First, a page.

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5 Budgeting strategies that make money management fun

Managing your money can be a tedious task, but there are ways to make it fun. We have a look at the strategies that can make budgeting an event to look forward to.

09 March 2022Emma Edwards 3 min read
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Don’t forget about your credit score

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Staying on track with your budget can be tough, and sometimes life gets in the way. Perhaps you’re looking for new ways to manage your money that keep things interesting while helping you save more. We have a look at five savings strategies that will add a little spice to your budgeting routine.

Budget cycling, or financial fasting, is perfect for those who love going all-in on their savings but prefer doing so sporadically rather than consistently. This method involves maintaining a set monthly budget but having the freedom to mix it up from week to week.

For example, let’s say you want to save R1,000 per month. Instead of saving exactly R250 every week, you could start with a very frugal week where you stash R500 away. During this week, you will have little social plans, do meal prep, and bring your frugal A-game.

But this discipline will be rewarded! You will only have to save R166 per week for the remaining three weeks, leaving you with an extra R84 per week to spend on anything you choose.

The "no spend week” requires less planning, and it works well as a reactionary tactic when you’ve overspent and need to rebalance your accounts.

Simply choose a week, cancel your plans, and commit to no discretionary spending. Not only can you cancel out overspending from earlier in the month, but it also helps to break bad habits and hit reset on your spending.

However, if you make use of this method, be careful not to return to superfluous spending the week thereafter, deeming your effort null and void.

The “no spend week” is an emergency strategy that’s used to correct a moment of weakness, such as when you couldn’t resist buying that new iPhone or tickets to a once-in-a-lifetime Ed Sheeran concert. It’s not meant to facilitate ongoing overspending.

The “match it challenge” helps those who are prone to mindless splurging when they’re trying to save money. Every time you want to make a non-essential purchase, wait until you’ve saved the full amount, and then match it and place the excess in your savings on the same day you make your purchase.

If you’re buying an item of clothing for R150, you’d save up R300 in total, and then split the amount 50/50 between the purchase and your savings account. Doing this will ensure that you get to enjoy your purchase while saving for your future.

This method allows you to have your cake and eat it. It teaches you to practice serious discipline, and it ensures delayed gratification, making your purchase even sweeter. On top of this, it gives you extra time to ponder on your purchase and make sure it’s what you truly want. Who knows, you may even come across a next-gen model that’s better priced or find a different gadget that can do the job better.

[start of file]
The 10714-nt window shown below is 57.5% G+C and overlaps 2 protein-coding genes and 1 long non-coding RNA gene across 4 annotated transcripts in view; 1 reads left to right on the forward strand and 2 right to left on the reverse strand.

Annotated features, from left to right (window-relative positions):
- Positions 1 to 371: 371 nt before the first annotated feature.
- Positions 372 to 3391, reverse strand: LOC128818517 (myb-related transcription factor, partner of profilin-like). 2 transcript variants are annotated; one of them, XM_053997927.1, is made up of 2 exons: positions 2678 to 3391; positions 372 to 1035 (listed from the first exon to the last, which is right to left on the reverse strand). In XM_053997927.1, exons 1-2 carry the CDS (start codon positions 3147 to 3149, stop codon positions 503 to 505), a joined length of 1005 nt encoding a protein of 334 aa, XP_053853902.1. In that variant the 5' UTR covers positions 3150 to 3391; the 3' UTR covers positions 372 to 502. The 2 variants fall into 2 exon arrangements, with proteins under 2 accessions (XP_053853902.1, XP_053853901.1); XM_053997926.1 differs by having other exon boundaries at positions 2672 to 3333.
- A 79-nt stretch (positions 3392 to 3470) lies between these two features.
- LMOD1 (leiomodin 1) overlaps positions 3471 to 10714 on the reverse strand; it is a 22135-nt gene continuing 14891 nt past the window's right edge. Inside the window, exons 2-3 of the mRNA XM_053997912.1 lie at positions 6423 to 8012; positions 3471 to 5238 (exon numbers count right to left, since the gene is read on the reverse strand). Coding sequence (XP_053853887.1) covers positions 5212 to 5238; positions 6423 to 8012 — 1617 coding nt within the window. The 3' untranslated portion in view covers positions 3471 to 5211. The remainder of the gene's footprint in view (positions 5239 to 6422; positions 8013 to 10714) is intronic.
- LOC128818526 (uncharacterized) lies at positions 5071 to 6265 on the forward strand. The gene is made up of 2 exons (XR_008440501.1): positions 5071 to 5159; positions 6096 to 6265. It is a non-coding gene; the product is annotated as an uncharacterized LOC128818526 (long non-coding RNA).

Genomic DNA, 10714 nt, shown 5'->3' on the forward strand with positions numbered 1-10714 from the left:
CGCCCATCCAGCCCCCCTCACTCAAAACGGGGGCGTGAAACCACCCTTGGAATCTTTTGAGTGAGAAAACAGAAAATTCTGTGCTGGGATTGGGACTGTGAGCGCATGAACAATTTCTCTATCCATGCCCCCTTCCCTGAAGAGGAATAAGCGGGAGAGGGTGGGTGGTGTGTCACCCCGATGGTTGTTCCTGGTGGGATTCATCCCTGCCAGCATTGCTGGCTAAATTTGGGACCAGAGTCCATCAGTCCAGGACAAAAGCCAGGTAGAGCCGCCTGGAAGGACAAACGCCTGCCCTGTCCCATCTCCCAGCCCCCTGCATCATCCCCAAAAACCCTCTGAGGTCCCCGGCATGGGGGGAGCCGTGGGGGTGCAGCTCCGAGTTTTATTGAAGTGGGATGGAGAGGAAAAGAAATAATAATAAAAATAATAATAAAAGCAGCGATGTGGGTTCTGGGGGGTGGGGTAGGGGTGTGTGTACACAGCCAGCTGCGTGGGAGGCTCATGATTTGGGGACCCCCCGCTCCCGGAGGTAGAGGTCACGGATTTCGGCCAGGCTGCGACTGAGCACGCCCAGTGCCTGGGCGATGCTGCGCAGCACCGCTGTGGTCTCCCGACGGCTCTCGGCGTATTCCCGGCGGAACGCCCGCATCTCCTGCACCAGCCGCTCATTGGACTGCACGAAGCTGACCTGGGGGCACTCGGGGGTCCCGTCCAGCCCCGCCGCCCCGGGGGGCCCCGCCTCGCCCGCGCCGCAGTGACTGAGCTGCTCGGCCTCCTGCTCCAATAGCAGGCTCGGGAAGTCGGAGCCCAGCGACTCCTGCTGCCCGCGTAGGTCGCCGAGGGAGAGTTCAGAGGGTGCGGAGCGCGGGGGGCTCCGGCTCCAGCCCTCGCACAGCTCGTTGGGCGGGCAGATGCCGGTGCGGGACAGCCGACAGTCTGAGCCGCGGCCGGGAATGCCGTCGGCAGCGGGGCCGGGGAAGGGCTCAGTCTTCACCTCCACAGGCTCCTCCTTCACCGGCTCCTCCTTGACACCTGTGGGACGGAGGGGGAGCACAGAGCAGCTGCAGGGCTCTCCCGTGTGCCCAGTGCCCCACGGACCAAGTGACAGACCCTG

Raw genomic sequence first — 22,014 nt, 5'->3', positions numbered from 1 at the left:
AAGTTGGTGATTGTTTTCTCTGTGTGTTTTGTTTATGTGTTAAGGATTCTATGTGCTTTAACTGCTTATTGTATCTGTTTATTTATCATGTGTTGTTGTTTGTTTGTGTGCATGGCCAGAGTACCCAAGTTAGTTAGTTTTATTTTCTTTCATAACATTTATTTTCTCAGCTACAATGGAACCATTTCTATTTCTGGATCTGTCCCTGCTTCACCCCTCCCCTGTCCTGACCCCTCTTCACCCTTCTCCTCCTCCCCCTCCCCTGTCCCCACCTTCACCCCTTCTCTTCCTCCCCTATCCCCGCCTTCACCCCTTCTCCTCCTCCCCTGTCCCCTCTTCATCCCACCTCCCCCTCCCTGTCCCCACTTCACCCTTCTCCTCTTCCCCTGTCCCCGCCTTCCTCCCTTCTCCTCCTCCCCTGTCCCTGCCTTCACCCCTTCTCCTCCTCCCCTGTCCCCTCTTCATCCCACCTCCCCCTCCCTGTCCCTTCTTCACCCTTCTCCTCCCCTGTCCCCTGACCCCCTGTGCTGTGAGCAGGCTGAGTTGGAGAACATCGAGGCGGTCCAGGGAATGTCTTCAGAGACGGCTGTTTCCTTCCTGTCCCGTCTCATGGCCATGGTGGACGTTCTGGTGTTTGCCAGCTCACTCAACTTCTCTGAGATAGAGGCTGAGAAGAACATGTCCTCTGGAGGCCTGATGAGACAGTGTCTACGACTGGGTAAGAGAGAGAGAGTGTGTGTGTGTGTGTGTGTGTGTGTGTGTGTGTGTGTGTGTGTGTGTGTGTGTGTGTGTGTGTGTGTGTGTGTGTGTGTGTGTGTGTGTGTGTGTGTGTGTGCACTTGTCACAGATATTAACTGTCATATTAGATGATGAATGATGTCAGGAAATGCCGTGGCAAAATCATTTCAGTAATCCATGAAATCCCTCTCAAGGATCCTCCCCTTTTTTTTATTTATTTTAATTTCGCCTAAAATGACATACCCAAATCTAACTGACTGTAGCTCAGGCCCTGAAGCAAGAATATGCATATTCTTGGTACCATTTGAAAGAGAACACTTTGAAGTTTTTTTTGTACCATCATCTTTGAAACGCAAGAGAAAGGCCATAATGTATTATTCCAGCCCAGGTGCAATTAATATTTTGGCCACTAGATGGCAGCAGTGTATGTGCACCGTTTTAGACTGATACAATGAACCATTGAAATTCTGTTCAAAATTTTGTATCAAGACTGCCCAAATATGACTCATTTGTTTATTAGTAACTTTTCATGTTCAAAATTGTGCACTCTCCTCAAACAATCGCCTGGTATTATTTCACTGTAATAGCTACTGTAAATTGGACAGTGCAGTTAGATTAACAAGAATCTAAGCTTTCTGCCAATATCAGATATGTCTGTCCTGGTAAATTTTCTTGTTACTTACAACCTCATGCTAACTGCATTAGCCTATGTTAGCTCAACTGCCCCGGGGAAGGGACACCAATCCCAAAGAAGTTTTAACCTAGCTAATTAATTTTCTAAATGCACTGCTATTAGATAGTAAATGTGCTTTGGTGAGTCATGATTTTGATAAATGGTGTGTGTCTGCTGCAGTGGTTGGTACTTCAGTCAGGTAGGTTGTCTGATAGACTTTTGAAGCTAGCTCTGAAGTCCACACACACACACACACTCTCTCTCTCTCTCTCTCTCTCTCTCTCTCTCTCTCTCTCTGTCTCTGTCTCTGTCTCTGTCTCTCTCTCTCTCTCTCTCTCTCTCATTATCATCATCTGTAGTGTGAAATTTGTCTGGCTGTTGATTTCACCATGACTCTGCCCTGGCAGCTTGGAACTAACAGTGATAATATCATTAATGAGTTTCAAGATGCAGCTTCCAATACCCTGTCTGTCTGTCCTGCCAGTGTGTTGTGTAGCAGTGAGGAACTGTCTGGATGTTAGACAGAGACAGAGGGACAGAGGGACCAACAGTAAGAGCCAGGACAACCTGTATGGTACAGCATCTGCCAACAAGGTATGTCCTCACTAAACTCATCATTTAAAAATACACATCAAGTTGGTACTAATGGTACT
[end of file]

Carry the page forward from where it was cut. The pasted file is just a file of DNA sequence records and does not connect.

Percentage budgeting when you divide your income between your savings, wants, and needs. All you need to do is set your percentages for each of these categories and direct your income to the right accounts in line with your allocations.

For example, using the 50/30/20 budget rule is a great place to start. Here, you allocate 50% of your income to your needs, 30% to your wants, and 20% to your savings.

The final category here is the most important one, and this money can also be used to pay additional amounts towards settling your debt. Paying more than the minimum required amount can also have a positive impact on your credit score because it will reduce your credit utilization.

You can log in to ClearScore and find out which accounts you have open, and how much each of these contribute towards your credit utilisation. If it's over 30%, try to reduce this to improve your score.

Percentage budgeting is particularly useful when you’re managing a fluctuating income. For example, if you’re self-employed you may receive varying incomes from each of your clients. One month you may earn R10,000 and the next month you may earn R15,000. By applying percentage budgeting, you will guarantee that you save a fair and proportionate amount of your income.

In some cases, when your income goes up, your spending follows suit while your savings are left behind. When you apply percentage budgeting your needs, wants, and savings all benefit at the same rate.

If you struggle to send money to your savings account, try gamifying the process. You can do this by treating yourself as a hero in your own fantasy world who has to achieve certain goals, which are allocated points in the form of money that’s paid into your savings account.

Set yourself goals, such as going to the gym or reading a set number of pages, and assign a rand value to the completion of each activity. Every time you do it, pay yourself for your achievement. This will help you get into a rhythm of gradual savings, and it may even motivate you to work harder on your goals.

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Written by Emma Edwards

Financial Writer

Emma wants to help you build a life you love within your means, and teach you how to optimise your finances to ensure you’re stashing cash for the future.